Others were ready to fight, and taking up arms joined the guerrillas in a last hope for change. Tania, my dear Tania, was among the units fighting. She had gone to the jungle, to join the revolutionary army just a few month before the insurrection. Maybe she was part of the small units that marched under the earth, through tunnels built over the years that led to the rain gutters all over the city; an underground interconnected series of tunnels that took the muchachos from the hill of Guazapa where the guerrillas had one of the strongest strongholds. They marched at night and emerged from everywhere, silent and hidden like the unexpected and recondite workers of change, like the fluttering of the wings of a butterfly whose ripples unite with other insignificant and hidden ripples to cause a hurricane on the other side of the world.

Out of the gutter came back the fire I had sent away 13 years before, bringing back the colors and smells, the heat and the fervor now grown from fleeting impressions into full dreams of a new and glorious new world.

 

 

The night was rich with secrets.

My dad gently shook my left shoulder, waking me up from a nice sleep. I was five years old. His face, close to mine.

“Do you want to help me?”

“Yes,” I instantly replied. What could be better? He was my hero. He was the strongest and wisest man in the whole world. When I was five, my father was not afraid of anyone. He could take anyone in a fight and drink with him later. He was always singing and smiling. Everyone I knew wanted to be around him, and everyone respected him. My father had seen the specter of the rivers, the Sihuanaba herself, and survived with his sanity. My father was strong and brave enough to fight a tiger and roll down a ravine in deathly embrace until the cold water of the river below separated them.  My father knew the secrets of the world and could speak with God, when I was five.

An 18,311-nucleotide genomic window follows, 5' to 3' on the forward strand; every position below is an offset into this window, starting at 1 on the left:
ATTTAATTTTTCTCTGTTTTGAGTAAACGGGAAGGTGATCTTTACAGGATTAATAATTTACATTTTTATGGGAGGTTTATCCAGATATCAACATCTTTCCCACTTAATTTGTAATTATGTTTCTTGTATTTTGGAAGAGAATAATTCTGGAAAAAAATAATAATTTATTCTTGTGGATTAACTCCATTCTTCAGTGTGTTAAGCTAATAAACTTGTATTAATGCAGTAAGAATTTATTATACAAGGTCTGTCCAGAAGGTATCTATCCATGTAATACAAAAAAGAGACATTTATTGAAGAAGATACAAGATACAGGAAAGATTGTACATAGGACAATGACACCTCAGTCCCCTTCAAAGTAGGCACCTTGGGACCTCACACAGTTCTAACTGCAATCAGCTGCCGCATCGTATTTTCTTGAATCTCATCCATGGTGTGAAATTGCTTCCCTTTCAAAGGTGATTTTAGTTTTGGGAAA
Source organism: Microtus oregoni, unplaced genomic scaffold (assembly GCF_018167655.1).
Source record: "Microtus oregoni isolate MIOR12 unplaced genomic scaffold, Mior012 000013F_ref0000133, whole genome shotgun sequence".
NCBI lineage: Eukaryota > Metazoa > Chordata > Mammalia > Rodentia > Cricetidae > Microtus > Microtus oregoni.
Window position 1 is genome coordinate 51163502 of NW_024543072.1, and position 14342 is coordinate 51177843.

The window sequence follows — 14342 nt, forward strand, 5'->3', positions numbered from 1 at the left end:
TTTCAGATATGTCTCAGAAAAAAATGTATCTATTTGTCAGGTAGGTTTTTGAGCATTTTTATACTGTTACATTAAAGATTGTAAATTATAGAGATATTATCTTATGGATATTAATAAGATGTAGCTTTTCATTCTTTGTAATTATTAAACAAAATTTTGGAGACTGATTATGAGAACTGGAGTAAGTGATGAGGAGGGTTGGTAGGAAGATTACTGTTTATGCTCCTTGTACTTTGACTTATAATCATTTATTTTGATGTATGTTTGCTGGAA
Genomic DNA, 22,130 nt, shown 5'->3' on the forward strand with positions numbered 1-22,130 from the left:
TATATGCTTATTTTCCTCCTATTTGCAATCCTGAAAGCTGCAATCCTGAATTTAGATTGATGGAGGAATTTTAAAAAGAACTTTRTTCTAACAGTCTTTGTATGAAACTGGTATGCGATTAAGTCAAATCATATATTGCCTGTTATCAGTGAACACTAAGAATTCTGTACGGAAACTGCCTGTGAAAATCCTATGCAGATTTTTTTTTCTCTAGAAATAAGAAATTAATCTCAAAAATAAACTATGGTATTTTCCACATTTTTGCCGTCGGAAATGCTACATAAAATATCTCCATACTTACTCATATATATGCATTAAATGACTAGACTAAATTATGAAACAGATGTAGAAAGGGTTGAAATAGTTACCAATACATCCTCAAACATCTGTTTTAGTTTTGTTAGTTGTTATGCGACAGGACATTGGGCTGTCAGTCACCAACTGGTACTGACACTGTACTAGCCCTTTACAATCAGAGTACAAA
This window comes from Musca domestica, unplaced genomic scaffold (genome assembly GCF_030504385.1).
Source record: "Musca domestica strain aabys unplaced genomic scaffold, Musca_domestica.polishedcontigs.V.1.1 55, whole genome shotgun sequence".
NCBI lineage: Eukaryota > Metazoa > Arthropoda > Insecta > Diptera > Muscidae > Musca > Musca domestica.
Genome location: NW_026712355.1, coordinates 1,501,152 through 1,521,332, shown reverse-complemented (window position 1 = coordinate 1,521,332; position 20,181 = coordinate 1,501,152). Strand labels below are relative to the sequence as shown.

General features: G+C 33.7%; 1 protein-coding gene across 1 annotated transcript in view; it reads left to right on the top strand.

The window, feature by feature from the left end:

My father was fun, and I could be anyone with him. I could be Tarzan, Ultraman, and Batman when my father was home. When my dad was around, I was intelligent and fun. I was brave, because there was nothing to fear. The world was an open book to me, because he was the window to history, music, art, philosophy, poetry and religion. Nothing seemed impossible, and everything was good. When I was five, the world and I were good, noble, brave, and true–-like my father was.

To his question my response was unequivocal, a “yes” that emanates from the heart of everything I am. For the first time, my father was not there just to guide me and play with me. Now, I also felt part of his world. I left for a moment my own, and entered this new universe. In this new and bigger world, he was no longer supreme and invulnerable. In his world, he had to hide, stalk, and hold the secrets of the night to protect them from the ravaging forces of the human world outside.